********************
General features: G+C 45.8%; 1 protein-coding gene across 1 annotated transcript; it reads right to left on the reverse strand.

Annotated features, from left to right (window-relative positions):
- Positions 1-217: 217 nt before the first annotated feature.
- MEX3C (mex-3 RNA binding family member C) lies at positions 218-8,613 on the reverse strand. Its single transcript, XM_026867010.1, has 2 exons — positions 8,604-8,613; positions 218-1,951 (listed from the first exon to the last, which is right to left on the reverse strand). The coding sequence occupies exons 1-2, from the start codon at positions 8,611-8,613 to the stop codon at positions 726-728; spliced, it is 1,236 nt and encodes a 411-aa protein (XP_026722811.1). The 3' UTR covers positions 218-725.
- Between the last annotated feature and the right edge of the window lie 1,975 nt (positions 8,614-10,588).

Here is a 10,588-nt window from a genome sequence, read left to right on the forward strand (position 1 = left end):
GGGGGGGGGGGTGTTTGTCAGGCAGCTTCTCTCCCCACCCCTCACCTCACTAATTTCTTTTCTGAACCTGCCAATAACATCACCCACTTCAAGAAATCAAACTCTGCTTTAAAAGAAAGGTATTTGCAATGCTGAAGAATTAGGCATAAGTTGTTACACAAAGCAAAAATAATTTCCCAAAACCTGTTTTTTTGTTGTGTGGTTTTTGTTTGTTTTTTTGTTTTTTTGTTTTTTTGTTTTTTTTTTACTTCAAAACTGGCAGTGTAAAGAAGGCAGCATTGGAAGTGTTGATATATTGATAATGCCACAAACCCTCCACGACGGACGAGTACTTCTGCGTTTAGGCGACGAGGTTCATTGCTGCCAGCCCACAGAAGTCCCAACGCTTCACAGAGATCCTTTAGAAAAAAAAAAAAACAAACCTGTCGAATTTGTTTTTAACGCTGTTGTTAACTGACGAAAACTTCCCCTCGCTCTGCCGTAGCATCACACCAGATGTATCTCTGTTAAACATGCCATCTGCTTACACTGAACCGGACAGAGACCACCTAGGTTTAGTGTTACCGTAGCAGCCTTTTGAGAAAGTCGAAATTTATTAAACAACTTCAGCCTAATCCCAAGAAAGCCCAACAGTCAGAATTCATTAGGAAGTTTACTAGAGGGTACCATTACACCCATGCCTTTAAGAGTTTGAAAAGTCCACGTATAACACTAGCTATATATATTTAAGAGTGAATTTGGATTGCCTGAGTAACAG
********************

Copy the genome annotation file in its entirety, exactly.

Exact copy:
General features: G+C 45.8%; 1 protein-coding gene across 1 annotated transcript; it reads right to left on the reverse strand.

Annotated features, from left to right (window-relative positions):
- Positions 1-217: 217 nt before the first annotated feature.
- MEX3C (mex-3 RNA binding family member C) lies at positions 218-8,613 on the reverse strand. Its single transcript, XM_026867010.1, has 2 exons — positions 8,604-8,613; positions 218-1,951 (listed from the first exon to the last, which is right to left on the reverse strand). The coding sequence occupies exons 1-2, from the start codon at positions 8,611-8,613 to the stop codon at positions 726-728; spliced, it is 1,236 nt and encodes a 411-aa protein (XP_026722811.1). The 3' UTR covers positions 218-725.
- Between the last annotated feature and the right edge of the window lie 1,975 nt (positions 8,614-10,588).

Here is a 10,588-nt window from a genome sequence, read left to right on the forward strand (position 1 = left end):
GGGGGGGGGGGTGTTTGTCAGGCAGCTTCTCTCCCCACCCCTCACCTCACTAATTTCTTTTCTGAACCTGCCAATAACATCACCCACTTCAAGAAATCAAACTCTGCTTTAAAAGAAAGGTATTTGCAATGCTGAAGAATTAGGCATAAGTTGTTACACAAAGCAAAAATAATTTCCCAAAACCTGTTTTTTTGTTGTGTGGTTTTTGTTTGTTTTTTTGTTTTTTTGTTTTTTTGTTTTTTTTTTACTTCAAAACTGGCAGTGTAAAGAAGGCAGCATTGGAAGTGTTGATATATTGATAATGCCACAAACCCTCCACGACGGACGAGTACTTCTGCGTTTAGGCGACGAGGTTCATTGCTGCCAGCCCACAGAAGTCCCAACGCTTCACAGAGATCCTTTAGAAAAAAAAAAAAACAAACCTGTCGAATTTGTTTTTAACGCTGTTGTTAACTGACGAAAACTTCCCCTCGCTCTGCCGTAGCATCACACCAGATGTATCTCTGTTAAACATGCCATCTGCTTACACTGAACCGGACAGAGACCACCTAGGTTTAGTGTTACCGTAGCAGCCTTTTGAGAAAGTCGAAATTTATTAAACAACTTCAGCCTAATCCCAAGAAAGCCCAACAGTCAGAATTCATTAGGAAGTTTACTAGAGGGTACCATTACACCCATGCCTTTAAGAGTTTGAAAAGTCCACGTATAACACTAGCTATATATATTTAAGAGTGAATTTGGATTGCCTGAGTAACAG